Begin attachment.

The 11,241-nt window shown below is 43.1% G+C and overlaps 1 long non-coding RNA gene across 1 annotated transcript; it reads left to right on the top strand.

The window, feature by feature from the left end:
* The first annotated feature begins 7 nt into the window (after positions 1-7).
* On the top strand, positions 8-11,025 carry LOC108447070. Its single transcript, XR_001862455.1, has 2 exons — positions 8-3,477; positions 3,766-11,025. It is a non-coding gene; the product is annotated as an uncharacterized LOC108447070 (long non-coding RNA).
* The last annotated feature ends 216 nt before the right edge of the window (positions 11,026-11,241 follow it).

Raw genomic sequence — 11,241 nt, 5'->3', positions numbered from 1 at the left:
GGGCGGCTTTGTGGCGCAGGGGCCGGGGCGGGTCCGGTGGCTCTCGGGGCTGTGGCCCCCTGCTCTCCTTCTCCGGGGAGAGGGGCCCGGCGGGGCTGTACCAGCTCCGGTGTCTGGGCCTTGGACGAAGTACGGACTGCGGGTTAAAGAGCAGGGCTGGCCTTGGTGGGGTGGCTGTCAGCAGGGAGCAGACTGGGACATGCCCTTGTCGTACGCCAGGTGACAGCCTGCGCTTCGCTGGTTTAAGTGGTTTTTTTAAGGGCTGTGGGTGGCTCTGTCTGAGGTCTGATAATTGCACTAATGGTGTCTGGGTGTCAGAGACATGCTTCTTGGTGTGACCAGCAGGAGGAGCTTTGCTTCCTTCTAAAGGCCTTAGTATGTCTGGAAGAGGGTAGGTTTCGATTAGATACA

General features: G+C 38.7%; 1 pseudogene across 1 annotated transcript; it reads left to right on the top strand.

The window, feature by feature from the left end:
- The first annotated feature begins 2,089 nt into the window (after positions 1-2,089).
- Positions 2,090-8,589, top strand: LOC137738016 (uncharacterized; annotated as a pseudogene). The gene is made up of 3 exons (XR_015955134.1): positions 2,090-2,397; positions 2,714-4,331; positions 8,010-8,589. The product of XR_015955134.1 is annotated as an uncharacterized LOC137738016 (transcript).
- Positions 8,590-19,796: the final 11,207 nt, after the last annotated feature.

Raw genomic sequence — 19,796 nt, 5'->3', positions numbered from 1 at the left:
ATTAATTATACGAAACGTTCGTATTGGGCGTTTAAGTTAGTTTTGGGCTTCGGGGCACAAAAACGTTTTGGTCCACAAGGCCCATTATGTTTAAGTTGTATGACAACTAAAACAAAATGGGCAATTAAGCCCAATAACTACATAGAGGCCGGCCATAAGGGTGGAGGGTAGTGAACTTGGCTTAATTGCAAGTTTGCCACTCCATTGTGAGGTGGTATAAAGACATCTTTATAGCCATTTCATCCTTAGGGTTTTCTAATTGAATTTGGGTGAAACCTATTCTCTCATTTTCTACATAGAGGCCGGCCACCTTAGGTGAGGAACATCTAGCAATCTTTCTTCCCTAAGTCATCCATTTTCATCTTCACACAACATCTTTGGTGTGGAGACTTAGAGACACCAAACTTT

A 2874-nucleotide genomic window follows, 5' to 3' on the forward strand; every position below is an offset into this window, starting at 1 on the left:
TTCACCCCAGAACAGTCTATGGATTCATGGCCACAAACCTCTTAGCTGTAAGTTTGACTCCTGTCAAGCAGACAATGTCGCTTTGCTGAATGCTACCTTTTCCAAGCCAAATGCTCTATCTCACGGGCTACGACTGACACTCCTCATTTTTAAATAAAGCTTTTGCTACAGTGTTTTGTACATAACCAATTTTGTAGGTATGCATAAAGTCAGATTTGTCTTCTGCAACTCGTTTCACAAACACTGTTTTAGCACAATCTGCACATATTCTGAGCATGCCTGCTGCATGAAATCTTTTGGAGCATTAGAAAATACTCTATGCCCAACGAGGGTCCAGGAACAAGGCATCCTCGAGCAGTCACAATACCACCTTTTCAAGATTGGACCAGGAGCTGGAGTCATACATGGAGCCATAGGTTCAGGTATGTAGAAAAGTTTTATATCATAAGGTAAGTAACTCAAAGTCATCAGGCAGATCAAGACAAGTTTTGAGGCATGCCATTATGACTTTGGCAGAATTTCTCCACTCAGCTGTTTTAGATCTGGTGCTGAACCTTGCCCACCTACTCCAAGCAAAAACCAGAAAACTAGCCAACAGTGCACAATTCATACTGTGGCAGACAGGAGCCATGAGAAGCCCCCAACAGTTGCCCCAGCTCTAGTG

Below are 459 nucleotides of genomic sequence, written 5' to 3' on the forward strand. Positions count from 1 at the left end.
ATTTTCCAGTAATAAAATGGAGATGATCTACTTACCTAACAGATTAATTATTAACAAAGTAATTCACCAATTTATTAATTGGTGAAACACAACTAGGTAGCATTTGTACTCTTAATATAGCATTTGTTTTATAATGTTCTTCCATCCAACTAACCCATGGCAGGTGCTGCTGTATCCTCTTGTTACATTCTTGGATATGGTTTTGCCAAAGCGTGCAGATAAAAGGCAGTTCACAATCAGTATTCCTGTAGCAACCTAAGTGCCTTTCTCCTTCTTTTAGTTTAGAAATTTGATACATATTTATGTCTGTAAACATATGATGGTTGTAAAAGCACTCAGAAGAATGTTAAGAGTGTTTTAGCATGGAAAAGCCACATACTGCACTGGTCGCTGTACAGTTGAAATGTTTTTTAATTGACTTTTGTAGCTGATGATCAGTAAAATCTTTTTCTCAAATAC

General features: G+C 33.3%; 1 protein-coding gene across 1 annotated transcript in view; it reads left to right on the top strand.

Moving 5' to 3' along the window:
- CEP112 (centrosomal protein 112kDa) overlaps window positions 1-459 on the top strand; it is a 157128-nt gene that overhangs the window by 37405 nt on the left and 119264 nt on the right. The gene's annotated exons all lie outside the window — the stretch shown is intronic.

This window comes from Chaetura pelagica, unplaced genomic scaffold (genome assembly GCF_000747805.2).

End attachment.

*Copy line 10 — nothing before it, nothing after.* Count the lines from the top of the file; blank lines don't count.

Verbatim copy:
- The first annotated feature begins 2,089 nt into the window (after positions 1-2,089).